“Using blood flow to image neural activity with functional ultrasound works really well,” says Mikhail Shapiro, an advisor to Forest Neurotech and professor at the California Institute of Technology. “It works much better than anybody expected when the idea was first put forward.”
Ultrasound can both record and control neural activity. While the latter phenomenon has been known since at least the 1950’s, scientists still aren’t sure exactly why FUS makes neurons fire. Recent experiments in which ultrasound energy was directed at isolated brain tissue from rodents showed neuroscientists that particular calcium ion channels appear to be thrown open by high-frequency sound waves, though the exact physics of that interaction are still a mystery.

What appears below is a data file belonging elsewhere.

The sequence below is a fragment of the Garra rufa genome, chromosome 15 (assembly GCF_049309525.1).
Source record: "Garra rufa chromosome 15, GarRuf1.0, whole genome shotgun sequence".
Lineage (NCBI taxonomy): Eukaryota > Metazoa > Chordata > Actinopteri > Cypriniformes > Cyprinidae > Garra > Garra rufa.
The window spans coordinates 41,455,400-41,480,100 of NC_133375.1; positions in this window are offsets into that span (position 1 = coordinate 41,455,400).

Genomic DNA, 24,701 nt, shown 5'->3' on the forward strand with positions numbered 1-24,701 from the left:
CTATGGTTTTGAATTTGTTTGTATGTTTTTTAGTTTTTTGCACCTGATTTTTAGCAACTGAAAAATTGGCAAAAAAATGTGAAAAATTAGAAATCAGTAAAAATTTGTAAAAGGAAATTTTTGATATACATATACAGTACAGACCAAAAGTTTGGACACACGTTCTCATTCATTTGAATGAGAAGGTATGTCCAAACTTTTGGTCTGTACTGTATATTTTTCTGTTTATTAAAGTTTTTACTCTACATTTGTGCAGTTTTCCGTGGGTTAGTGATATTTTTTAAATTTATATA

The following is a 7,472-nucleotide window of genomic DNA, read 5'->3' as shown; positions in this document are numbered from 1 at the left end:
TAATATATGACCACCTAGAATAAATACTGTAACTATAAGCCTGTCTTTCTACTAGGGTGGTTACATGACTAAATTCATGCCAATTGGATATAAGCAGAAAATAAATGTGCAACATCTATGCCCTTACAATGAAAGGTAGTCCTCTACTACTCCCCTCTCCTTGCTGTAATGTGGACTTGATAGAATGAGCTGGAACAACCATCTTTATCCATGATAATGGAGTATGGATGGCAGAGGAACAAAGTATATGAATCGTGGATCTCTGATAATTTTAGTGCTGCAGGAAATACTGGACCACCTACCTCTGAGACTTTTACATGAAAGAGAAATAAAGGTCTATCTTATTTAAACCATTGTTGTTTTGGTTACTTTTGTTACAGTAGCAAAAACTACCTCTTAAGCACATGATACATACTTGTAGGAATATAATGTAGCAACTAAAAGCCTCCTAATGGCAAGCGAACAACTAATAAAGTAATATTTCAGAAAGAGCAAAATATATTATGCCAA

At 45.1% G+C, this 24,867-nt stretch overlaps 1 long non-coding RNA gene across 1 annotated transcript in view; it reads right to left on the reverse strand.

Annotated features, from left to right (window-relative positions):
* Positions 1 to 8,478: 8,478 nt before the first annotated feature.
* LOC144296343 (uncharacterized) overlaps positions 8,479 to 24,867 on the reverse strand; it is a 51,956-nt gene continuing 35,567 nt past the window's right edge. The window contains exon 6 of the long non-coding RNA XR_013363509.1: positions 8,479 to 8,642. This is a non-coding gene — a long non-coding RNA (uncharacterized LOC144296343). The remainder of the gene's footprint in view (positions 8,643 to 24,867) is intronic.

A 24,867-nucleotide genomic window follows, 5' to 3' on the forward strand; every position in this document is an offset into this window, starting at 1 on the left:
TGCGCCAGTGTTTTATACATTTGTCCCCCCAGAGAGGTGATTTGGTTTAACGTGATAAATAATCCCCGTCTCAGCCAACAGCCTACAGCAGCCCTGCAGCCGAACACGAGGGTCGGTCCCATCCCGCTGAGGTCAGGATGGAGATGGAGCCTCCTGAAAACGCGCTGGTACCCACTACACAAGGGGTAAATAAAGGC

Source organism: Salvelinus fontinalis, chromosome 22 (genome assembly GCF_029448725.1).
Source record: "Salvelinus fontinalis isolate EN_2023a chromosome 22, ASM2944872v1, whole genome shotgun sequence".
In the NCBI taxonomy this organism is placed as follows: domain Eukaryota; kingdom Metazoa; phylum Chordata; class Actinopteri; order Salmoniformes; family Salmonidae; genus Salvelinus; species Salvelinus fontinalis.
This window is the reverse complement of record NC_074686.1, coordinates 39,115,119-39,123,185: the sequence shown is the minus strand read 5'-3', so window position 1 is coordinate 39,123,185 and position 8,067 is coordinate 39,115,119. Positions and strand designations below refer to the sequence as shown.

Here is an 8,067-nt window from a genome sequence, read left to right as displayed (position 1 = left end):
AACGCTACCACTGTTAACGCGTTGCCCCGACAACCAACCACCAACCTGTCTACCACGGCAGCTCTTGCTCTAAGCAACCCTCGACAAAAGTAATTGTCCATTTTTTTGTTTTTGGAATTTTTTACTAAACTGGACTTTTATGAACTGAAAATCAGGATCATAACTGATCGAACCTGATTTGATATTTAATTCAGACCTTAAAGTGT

To both stimulate and record with its BCI, Forest’s system will require implanting multiple Butterfly ultrasound chips in a user’s skull. While ultrasound stimulation is effective through bone, fUSI recording techniques are not. Sound is muffled when passing through the skull, and the outgoing and return attenuations make a fully non-invasive ultrasound recording system untenable. Instead, the company plans to place the transducers into the skull and flush with the surface of the dura, a protective membrane that covers the brain.The collaboration between Forest and Butterfly is a part of Butterfly Network’s larger “Butterfly Gardens” program, which seeks to make its technology available to medical device teams. Forest Neurotech, a part of the nonprofit group Convergent Research, is focusing on technological development rather than creating and marketing of a clinical device. “Within the lifetime of our nonprofit research organization, we don’t have plans to submit to the FDA,” says Biederman. “We are trying to drive fundamental scientific discovery and uses of this type of technology.” Once the technology is more developed, the company plans to make it available to other research organizations in academia and industry for further product and scientific development.